For example, let’s assume you wanted to begin withdrawing $100,000 per year, indexed at three percent, from your $1 million popular growth mutual fund in January, 2000. “How long will my monies last?” you ask. Your fund had averaged a 16.83 percent return per year for the past 10 years. A projection is run and you are told that, although “the numbers are not guaranteed” and “past performance is no guarantee of future performance,” the projections show that you are in good shape after five years. At a 16.83 percent average annual rate of return you would have over $1.4 million. To be conservative, the numbers are also run at an average 12.5 percent and 8.5 percent – at 12.5 percent, your portfolio would be worth $1.1 million; at 8.5 percent, you would still have over $875,000. A range between $875,000 and $1.4 million. How would you have felt? Pretty good?
But the market doesn’t produce average rates of return, does it? The actual return for that fund was drastically different – you would have had $486,000 left after six years of withdrawals. Not quite what you expected!
In 2000, there was a 0.6 percent probability that you would have $1 million left after six years. See the major flaw with using averages to create a Lifestyle Assurance Plan for your retirement? So, the next time you see one of those rosy, “You will own half of Europe” proposals, here’s what you need to ask: “What’s the probability that the projection will be valid?” I like a 90 percent or better probability of success.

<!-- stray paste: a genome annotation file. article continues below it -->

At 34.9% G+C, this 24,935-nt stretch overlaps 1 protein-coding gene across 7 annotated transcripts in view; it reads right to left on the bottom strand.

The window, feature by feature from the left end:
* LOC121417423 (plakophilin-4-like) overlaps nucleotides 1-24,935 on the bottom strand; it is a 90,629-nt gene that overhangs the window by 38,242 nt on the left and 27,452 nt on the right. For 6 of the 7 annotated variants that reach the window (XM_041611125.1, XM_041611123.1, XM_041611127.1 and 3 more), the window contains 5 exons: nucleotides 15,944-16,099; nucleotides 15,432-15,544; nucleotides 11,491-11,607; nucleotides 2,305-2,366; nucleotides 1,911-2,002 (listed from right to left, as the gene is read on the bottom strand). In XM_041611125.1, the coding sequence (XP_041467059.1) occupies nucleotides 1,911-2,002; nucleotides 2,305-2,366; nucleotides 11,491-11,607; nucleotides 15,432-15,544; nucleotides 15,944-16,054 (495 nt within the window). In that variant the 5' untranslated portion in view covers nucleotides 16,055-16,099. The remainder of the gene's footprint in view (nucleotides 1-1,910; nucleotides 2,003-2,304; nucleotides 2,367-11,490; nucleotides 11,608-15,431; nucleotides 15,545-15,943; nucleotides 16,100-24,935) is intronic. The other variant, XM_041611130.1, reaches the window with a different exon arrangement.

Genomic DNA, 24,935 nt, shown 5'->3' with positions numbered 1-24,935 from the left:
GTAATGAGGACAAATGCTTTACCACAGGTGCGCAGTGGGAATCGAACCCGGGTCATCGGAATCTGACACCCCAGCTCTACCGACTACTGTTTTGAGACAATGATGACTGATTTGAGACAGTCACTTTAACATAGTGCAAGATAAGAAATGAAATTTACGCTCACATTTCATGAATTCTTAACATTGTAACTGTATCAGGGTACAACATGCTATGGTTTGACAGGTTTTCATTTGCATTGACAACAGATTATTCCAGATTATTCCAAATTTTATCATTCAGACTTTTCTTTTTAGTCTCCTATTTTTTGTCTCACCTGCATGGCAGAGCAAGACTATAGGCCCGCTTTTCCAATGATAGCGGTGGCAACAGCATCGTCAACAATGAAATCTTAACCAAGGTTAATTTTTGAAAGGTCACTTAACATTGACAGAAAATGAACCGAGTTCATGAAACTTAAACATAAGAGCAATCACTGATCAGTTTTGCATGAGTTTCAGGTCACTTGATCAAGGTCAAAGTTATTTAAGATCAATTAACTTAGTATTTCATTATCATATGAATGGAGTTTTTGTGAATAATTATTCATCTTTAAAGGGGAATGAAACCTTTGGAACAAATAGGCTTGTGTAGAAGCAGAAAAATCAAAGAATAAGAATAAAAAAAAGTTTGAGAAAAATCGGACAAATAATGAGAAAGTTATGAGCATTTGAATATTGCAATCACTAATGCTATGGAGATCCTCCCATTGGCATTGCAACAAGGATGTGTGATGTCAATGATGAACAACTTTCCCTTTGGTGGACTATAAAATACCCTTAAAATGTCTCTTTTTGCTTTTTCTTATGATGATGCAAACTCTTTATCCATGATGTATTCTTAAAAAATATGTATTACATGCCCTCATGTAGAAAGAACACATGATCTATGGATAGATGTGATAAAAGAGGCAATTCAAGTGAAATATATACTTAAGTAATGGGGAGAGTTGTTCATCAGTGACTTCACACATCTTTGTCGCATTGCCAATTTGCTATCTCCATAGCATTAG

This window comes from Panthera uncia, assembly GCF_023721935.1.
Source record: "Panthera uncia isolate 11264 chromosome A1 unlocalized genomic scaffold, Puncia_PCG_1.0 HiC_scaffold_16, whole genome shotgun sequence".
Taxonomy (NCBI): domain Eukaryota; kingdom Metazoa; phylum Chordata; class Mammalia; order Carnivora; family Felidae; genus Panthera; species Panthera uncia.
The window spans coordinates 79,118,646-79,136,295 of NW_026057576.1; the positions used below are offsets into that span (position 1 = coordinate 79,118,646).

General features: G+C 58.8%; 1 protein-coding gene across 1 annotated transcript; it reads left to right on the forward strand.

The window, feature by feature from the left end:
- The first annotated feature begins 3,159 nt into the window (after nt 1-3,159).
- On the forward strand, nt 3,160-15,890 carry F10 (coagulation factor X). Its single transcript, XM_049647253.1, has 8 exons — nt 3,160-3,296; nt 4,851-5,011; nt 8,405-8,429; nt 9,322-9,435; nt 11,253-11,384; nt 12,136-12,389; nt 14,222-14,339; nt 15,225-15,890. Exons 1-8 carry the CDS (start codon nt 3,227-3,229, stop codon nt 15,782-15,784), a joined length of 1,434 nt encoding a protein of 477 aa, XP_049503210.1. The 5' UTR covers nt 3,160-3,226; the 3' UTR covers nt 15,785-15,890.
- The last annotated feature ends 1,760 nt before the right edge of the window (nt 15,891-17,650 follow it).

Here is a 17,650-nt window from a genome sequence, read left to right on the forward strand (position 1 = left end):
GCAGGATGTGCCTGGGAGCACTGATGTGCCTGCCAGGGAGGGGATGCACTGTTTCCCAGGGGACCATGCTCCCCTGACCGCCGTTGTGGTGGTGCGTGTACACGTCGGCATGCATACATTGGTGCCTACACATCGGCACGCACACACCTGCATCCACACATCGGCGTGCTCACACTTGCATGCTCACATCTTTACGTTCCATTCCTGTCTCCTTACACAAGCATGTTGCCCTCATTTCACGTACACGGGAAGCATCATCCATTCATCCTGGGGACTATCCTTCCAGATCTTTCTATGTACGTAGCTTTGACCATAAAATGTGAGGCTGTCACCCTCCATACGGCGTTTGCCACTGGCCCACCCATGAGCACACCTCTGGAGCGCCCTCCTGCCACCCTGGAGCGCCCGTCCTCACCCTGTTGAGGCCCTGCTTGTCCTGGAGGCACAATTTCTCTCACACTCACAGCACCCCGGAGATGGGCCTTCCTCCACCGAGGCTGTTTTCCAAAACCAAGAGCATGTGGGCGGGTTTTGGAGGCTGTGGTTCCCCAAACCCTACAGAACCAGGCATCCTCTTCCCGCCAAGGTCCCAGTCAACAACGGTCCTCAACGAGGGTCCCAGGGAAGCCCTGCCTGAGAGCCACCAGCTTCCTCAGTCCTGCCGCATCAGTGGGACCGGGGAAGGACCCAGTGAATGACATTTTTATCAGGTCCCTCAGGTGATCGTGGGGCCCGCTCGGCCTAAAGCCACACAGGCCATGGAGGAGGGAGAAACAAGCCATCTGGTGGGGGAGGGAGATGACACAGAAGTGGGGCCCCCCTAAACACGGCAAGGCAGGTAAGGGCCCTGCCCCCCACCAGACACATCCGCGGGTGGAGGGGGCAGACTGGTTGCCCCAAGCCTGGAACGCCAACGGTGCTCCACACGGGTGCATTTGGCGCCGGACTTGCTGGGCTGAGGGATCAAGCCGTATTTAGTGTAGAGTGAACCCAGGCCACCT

Once you have determined “How much capital,” then you will need to create a Capital Creation Roadmap to make up any shortfall. As you already know, time is of the essence. Let’s assume you needed an additional $1 million at age 65. If you are age 50, you will need to save around $45,000 per year. Just five years later at age 55, the amount increases to $75,000 per year, about one and a half times more. At age 60, you would need to save over four times more, or $180,000 per year.
Lastly, there is what I call Wealth Friction – forces that steal from your wealth – sometimes unknowingly. Wealth Friction will TRICK (TRC) you out of your money – T: unnecessary Taxes; R: hidden Risks; C: undisclosed Costs. Wealth Friction steals your wealth without your knowledge. Day after day, month after month, year after year it can steal more and more of your wealth from you. Ignore it and your future security may be in jeopardy. Avoid it and there’s more wealth for you – a lot more. A proactive plan is your best weapon to neutralize Wealth Friction.
“So, what do I do next?” Dan asked.
“If you keep doing what you have been doing, will it ensure that you are able to live out your Ideal Retirement?” I queried.
“I don’t really know!” Dan replied.
“Then you need help!” I responded.
Help! You need a professional assessment – not pie-in-the-sky projections – and a reliable game plan that will help you avoid The Great Retirement Dilemma and help you answer the Big Question, “Will I have enough?” I urge you to get your game plan today. The sooner you do, the sooner you’ll be on your way to a “Lifestyle without Limits.”
Scott Keffer is president and founder of Wealth Transfer Solutions, Inc., a legacy planning company in Pittsburgh.